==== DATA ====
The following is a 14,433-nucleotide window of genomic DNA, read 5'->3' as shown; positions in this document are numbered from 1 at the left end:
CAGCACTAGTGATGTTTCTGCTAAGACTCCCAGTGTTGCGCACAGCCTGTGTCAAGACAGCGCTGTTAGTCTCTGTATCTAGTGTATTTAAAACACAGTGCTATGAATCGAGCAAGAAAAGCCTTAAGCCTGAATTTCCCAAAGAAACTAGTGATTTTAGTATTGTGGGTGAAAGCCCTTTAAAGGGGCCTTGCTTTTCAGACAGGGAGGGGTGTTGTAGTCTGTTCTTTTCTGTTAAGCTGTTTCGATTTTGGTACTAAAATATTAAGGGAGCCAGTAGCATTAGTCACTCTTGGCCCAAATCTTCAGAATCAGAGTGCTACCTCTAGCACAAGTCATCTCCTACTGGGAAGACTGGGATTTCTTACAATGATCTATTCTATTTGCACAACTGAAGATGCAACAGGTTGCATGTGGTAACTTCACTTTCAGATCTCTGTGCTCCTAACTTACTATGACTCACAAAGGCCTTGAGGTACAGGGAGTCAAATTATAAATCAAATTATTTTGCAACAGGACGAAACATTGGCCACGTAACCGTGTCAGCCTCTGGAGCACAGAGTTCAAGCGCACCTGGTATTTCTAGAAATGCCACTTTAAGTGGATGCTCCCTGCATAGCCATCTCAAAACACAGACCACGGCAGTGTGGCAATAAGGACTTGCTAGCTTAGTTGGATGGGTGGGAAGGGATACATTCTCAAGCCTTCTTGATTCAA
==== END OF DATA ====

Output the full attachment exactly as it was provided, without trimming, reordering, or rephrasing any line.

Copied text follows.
The following is a 14,433-nucleotide window of genomic DNA, read 5'->3' as shown; positions in this document are numbered from 1 at the left end:
CAGCACTAGTGATGTTTCTGCTAAGACTCCCAGTGTTGCGCACAGCCTGTGTCAAGACAGCGCTGTTAGTCTCTGTATCTAGTGTATTTAAAACACAGTGCTATGAATCGAGCAAGAAAAGCCTTAAGCCTGAATTTCCCAAAGAAACTAGTGATTTTAGTATTGTGGGTGAAAGCCCTTTAAAGGGGCCTTGCTTTTCAGACAGGGAGGGGTGTTGTAGTCTGTTCTTTTCTGTTAAGCTGTTTCGATTTTGGTACTAAAATATTAAGGGAGCCAGTAGCATTAGTCACTCTTGGCCCAAATCTTCAGAATCAGAGTGCTACCTCTAGCACAAGTCATCTCCTACTGGGAAGACTGGGATTTCTTACAATGATCTATTCTATTTGCACAACTGAAGATGCAACAGGTTGCATGTGGTAACTTCACTTTCAGATCTCTGTGCTCCTAACTTACTATGACTCACAAAGGCCTTGAGGTACAGGGAGTCAAATTATAAATCAAATTATTTTGCAACAGGACGAAACATTGGCCACGTAACCGTGTCAGCCTCTGGAGCACAGAGTTCAAGCGCACCTGGTATTTCTAGAAATGCCACTTTAAGTGGATGCTCCCTGCATAGCCATCTCAAAACACAGACCACGGCAGTGTGGCAATAAGGACTTGCTAGCTTAGTTGGATGGGTGGGAAGGGATACATTCTCAAGCCTTCTTGATTCAA